Drs Joshua M. Bauml and Benjamin Levy highlight more common adverse events associated with MET inhibitors used to treat MET exon 14 skipping mutations in non–small cell lung cancer and share strategies to help manage patients on therapy.
Benjamin Levy, MD: What is important with these drugs, specifically with tepotinib, capmatinib, and even newer agents that are being tested like savolitinib, is that these agents have meaningful activity and are well tolerated. Most of the toxicities that we saw in the VISION and Geometry Mono-1 trials were grade 1 and 2. That’s important. The most common adverse events we see with these agents include edema and GI [gastrointestinal] toxicities—potentially nausea and constipation. We sometimes see an increase in liver function tests [LFTs] with these drugs. But overall, both are reasonably well tolerated, at least in my experience. We need to watch out for the nausea. The most common events seen with these drugs are peripheral edema and nausea, but there are ways to manage both. Keeping patients mobile can help with the peripheral edema. Regarding nausea, this is not an uncommon adverse effect we see with other types of treatments, including chemotherapy, so we’re all familiar with managing nausea with certain oral agents. In terms of liver function abnormalities, this is something that we have to sometimes do a watch-and-wait approach. Sometimes we have to take patients off the drug for a bit to see that their LFT is correct. But most times, we can do a dose decrement rather than take the patient off therapy completely. This where medicine becomes an art and not a science. Fortunately, we’re not forced to mitigate that much toxicity with measures that we have to institute in our clinic. Overall, the drugs are reasonably well tolerated. It’s not to say they’re perfect, so we just have to be mindful of these toxicities, including, again, peripheral edema, nausea, fatigue, and LFT abnormalities.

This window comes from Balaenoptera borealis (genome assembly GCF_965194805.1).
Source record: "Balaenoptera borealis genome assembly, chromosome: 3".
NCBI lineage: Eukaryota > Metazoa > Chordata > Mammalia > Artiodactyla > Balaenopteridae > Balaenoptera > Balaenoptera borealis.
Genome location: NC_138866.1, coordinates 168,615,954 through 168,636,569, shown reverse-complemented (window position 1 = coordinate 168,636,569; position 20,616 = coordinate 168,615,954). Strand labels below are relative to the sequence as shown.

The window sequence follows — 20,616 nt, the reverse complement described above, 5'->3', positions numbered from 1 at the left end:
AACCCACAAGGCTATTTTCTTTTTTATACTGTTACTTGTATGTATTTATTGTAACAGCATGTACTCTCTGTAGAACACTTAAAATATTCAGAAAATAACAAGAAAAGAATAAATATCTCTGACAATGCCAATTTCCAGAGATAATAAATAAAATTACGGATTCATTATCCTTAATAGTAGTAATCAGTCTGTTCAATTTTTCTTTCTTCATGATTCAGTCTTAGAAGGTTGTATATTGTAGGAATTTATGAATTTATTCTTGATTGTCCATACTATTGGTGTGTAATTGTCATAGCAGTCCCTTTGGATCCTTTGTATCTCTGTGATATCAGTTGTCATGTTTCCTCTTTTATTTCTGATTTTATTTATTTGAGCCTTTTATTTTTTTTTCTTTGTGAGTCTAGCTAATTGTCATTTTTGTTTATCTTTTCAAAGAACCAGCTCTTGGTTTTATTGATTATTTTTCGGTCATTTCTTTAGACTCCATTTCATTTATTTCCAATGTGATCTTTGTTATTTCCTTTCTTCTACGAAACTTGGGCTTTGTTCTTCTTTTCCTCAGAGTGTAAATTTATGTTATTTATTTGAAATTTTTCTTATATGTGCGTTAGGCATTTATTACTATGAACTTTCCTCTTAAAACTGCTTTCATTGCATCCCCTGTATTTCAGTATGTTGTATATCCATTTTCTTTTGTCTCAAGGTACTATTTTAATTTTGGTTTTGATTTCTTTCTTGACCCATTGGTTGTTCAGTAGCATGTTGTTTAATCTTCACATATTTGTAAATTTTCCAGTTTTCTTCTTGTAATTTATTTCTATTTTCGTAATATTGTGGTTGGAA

Joshua M. Bauml, MD: The primary adverse event I worry about when I’m starting a patient on either capmatinib or tepotinib is peripheral edema. This is a real issue. We see leg swelling that can effect quality of life. I have found that dose reductions can lead to improved outcomes. Sometimes, we do have to hold the drug. The edema that we’re talking about is not terribly responsive, in my experience, to diuretics, so I tend to work with dose reductions and dose holds. I get nervous about dose holds given the high dependency of these tumors for MET signaling, so I tend to utilize more dose reductions than dose holds.
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